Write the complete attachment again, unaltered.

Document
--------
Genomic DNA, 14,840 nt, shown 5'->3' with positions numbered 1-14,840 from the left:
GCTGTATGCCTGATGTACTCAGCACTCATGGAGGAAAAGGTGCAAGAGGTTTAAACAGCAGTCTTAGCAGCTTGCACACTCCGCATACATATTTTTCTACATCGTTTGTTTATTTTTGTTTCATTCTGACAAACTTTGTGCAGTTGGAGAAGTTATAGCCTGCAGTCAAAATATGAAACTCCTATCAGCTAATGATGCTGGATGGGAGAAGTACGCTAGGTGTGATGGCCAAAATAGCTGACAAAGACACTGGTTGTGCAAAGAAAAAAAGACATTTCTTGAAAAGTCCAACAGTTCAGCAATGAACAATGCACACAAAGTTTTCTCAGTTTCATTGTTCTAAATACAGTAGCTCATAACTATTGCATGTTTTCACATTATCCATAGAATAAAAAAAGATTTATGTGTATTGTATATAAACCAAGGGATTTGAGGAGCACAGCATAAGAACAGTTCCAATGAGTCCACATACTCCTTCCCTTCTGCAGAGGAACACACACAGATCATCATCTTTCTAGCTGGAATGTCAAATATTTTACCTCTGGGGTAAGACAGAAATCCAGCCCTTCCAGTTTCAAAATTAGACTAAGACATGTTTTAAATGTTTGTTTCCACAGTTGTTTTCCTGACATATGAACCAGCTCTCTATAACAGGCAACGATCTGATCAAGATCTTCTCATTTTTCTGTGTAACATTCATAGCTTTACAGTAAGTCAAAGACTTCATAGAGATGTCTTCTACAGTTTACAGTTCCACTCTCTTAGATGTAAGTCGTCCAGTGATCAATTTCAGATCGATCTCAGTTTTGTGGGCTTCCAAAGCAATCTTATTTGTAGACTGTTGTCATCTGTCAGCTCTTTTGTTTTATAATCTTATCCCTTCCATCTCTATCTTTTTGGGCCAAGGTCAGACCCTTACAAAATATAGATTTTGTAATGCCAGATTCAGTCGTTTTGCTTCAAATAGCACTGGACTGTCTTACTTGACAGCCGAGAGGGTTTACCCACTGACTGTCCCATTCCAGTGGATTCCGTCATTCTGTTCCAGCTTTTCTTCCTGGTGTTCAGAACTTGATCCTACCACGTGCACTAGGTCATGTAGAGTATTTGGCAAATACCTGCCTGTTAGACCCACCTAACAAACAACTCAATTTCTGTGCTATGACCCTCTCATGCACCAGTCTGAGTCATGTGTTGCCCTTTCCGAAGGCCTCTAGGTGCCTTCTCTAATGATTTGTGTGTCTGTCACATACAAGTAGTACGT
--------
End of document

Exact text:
Genomic DNA, 14,840 nt, shown 5'->3' with positions numbered 1-14,840 from the left:
GCTGTATGCCTGATGTACTCAGCACTCATGGAGGAAAAGGTGCAAGAGGTTTAAACAGCAGTCTTAGCAGCTTGCACACTCCGCATACATATTTTTCTACATCGTTTGTTTATTTTTGTTTCATTCTGACAAACTTTGTGCAGTTGGAGAAGTTATAGCCTGCAGTCAAAATATGAAACTCCTATCAGCTAATGATGCTGGATGGGAGAAGTACGCTAGGTGTGATGGCCAAAATAGCTGACAAAGACACTGGTTGTGCAAAGAAAAAAAGACATTTCTTGAAAAGTCCAACAGTTCAGCAATGAACAATGCACACAAAGTTTTCTCAGTTTCATTGTTCTAAATACAGTAGCTCATAACTATTGCATGTTTTCACATTATCCATAGAATAAAAAAAGATTTATGTGTATTGTATATAAACCAAGGGATTTGAGGAGCACAGCATAAGAACAGTTCCAATGAGTCCACATACTCCTTCCCTTCTGCAGAGGAACACACACAGATCATCATCTTTCTAGCTGGAATGTCAAATATTTTACCTCTGGGGTAAGACAGAAATCCAGCCCTTCCAGTTTCAAAATTAGACTAAGACATGTTTTAAATGTTTGTTTCCACAGTTGTTTTCCTGACATATGAACCAGCTCTCTATAACAGGCAACGATCTGATCAAGATCTTCTCATTTTTCTGTGTAACATTCATAGCTTTACAGTAAGTCAAAGACTTCATAGAGATGTCTTCTACAGTTTACAGTTCCACTCTCTTAGATGTAAGTCGTCCAGTGATCAATTTCAGATCGATCTCAGTTTTGTGGGCTTCCAAAGCAATCTTATTTGTAGACTGTTGTCATCTGTCAGCTCTTTTGTTTTATAATCTTATCCCTTCCATCTCTATCTTTTTGGGCCAAGGTCAGACCCTTACAAAATATAGATTTTGTAATGCCAGATTCAGTCGTTTTGCTTCAAATAGCACTGGACTGTCTTACTTGACAGCCGAGAGGGTTTACCCACTGACTGTCCCATTCCAGTGGATTCCGTCATTCTGTTCCAGCTTTTCTTCCTGGTGTTCAGAACTTGATCCTACCACGTGCACTAGGTCATGTAGAGTATTTGGCAAATACCTGCCTGTTAGACCCACCTAACAAACAACTCAATTTCTGTGCTATGACCCTCTCATGCACCAGTCTGAGTCATGTGTTGCCCTTTCCGAAGGCCTCTAGGTGCCTTCTCTAATGATTTGTGTGTCTGTCACATACAAGTAGTACGT